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1624Alchemy & the Kabba Stone

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  • CG
    Nov 14, 2000
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      Mark, Neil,

      About the derivation of the term "alchemy", there are a lot of people who
      would love to say that this comes from the word for "Egypt": I was just
      visiting a site on hieroglyphics and the writer says, "The ancient Egyptians
      were possibly the first civilisation (sic) to practice the scientific arts.
      Indeed, the word chemistry is derived from the word Alchemy which is the
      ancient name for Egypt."

      Needless to say, he doesn't seem to provide any room for dispute about that
      very intriguing statement.

      I would caution against this reading of the origin of alchemy. I know you
      both have suggested that there are alternate stories about the origin, but
      you didn't include them. The other vying argument for the origin of the term
      "alchemy" is that it comes from the Greek khumos, meaning "fluid".
      According to Ayto's "Dictionary of Word Origins",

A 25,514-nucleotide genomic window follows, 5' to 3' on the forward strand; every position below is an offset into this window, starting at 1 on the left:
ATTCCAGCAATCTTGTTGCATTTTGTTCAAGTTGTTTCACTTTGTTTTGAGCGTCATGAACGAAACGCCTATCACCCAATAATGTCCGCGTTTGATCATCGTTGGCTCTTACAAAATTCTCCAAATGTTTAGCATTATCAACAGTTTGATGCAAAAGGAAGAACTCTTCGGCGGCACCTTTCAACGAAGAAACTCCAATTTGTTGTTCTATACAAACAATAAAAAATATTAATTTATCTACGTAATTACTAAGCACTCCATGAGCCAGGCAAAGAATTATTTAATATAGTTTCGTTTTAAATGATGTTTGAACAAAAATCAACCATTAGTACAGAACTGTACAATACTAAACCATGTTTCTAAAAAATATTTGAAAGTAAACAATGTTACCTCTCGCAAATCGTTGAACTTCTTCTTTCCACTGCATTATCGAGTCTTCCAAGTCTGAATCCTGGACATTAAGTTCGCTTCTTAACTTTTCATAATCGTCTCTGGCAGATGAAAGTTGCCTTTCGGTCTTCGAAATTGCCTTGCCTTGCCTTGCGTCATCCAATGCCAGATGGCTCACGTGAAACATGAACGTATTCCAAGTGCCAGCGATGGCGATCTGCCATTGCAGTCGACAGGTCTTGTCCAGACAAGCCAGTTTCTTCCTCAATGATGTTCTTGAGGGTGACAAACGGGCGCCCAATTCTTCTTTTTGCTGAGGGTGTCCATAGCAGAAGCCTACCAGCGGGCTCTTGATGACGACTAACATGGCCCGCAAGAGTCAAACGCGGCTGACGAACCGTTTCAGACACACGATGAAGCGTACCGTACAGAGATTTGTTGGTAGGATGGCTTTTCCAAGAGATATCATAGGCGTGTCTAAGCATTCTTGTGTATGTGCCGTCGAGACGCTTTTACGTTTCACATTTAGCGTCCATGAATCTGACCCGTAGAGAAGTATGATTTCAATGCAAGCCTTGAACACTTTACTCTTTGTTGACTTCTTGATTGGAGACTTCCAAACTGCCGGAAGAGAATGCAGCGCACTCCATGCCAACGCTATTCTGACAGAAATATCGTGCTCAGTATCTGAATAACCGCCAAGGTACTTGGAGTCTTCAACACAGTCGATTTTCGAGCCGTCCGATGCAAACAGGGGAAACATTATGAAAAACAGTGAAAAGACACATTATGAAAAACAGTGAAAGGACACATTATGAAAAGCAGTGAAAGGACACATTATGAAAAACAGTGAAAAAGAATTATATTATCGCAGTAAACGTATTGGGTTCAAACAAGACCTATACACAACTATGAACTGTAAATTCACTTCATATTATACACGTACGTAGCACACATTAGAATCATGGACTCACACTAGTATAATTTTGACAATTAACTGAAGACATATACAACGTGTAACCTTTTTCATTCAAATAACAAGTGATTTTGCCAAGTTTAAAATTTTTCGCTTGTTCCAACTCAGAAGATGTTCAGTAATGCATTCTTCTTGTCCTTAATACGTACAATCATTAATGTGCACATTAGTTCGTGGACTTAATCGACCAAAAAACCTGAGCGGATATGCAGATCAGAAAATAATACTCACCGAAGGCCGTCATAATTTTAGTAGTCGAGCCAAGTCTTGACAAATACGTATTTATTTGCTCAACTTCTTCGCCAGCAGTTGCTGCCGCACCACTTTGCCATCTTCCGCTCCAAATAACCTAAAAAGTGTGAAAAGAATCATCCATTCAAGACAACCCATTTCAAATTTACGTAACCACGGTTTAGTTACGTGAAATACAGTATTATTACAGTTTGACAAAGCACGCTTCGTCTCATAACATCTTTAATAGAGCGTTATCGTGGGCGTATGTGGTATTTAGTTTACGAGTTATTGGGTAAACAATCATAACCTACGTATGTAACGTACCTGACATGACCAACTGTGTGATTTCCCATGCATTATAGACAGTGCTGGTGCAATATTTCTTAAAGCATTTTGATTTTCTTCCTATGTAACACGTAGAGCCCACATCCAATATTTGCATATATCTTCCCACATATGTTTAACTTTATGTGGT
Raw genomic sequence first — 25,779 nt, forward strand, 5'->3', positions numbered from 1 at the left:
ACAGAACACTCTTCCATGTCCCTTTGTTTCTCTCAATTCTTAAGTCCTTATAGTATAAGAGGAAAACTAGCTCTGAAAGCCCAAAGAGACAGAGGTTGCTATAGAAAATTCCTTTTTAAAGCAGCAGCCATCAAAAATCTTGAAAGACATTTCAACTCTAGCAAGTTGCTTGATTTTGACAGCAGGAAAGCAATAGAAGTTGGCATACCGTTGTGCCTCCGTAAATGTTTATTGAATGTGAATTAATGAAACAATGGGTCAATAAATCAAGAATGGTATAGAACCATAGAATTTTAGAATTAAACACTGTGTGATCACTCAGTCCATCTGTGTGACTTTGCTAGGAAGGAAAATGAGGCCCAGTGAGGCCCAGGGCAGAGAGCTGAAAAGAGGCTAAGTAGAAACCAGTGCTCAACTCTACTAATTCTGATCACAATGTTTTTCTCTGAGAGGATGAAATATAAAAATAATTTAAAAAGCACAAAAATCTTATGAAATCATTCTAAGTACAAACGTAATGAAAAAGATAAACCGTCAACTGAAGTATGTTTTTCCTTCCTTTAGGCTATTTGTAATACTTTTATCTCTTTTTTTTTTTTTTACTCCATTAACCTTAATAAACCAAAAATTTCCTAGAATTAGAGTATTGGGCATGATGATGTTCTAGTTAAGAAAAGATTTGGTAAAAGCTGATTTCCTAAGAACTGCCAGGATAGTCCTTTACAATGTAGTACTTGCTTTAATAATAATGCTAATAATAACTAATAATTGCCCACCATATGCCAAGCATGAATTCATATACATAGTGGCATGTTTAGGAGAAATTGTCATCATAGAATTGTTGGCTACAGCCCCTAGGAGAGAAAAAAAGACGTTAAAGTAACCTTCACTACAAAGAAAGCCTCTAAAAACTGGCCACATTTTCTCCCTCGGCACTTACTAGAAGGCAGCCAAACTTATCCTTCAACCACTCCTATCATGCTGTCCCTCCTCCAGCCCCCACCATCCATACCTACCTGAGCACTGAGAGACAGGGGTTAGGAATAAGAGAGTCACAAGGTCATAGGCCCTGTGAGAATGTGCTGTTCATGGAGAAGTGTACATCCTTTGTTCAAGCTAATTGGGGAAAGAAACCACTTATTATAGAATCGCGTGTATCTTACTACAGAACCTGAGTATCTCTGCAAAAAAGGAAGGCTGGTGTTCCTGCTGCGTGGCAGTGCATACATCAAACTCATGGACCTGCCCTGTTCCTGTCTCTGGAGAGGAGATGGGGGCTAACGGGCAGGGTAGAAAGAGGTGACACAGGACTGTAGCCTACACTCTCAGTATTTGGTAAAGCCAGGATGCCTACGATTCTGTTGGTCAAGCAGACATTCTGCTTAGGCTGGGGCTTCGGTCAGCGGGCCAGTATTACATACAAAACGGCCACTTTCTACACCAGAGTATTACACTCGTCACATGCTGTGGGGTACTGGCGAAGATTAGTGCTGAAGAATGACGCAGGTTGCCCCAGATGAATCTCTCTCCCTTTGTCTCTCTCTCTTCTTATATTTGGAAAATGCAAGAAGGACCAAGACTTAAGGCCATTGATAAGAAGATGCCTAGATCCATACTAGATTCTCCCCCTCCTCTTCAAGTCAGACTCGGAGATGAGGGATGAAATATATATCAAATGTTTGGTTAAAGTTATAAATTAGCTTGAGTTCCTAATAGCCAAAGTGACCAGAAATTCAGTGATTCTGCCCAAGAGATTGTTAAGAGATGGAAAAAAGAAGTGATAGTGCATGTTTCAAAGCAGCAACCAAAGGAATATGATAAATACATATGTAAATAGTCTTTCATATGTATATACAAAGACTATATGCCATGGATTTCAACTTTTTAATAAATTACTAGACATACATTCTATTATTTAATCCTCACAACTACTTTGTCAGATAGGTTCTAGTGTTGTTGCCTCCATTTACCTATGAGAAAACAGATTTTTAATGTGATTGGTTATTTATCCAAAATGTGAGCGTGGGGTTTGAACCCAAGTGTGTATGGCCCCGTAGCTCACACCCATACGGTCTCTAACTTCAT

"Alchemy comes, via Old French alkemie and medieval Latin alchimia, from
      Arabic alkimia. Broken down into its component parts, this represents
      Arabic al "the" and Kimia, a word borrowed by Arabic from Greek khemia
      "alchemy"-- that is, the art of transmuting base metals into gold. (It has
      been suggested that khemia is the same word as Khemia, the ancient name for
      Egypt, on the grounds that alchemy originated in Egypt, but it seems more
      likely that it derives from Greek khumos "fluid"-- source of English chyme--
      itself based on the verb khein "pour". Modern English chemistry comes not
      directly from Greek khemia, but from alchemy, with the loss of the first
      syllable."

      -Chris


      >"The word Alchemy is derived from the Arabic name of the art, alkimia, in
      >which "al"
      >is the definite article. On the origin of "kima" there are differences of opinion.
      >Some hold that it is derived from kmt or chem, the ancient Egyptians' name
      >for their
      >country; this means "the black land", and is a reference to the black alluvial soil
      >bordering the Nile as opposed to the tawney-colored desert sands. In the
      >early days
      >of alchemy it was much practiced in Egypt, and if this derivation is accepted the
      >name would mean "the Egyptian art"."
      >
      >"The word Alchemy and its modern formation, chemistry, came directly from
      >the Arabic,
      >and provide reminders that in the early Middle Ages, the principal students of the
      >Art were Muslims."
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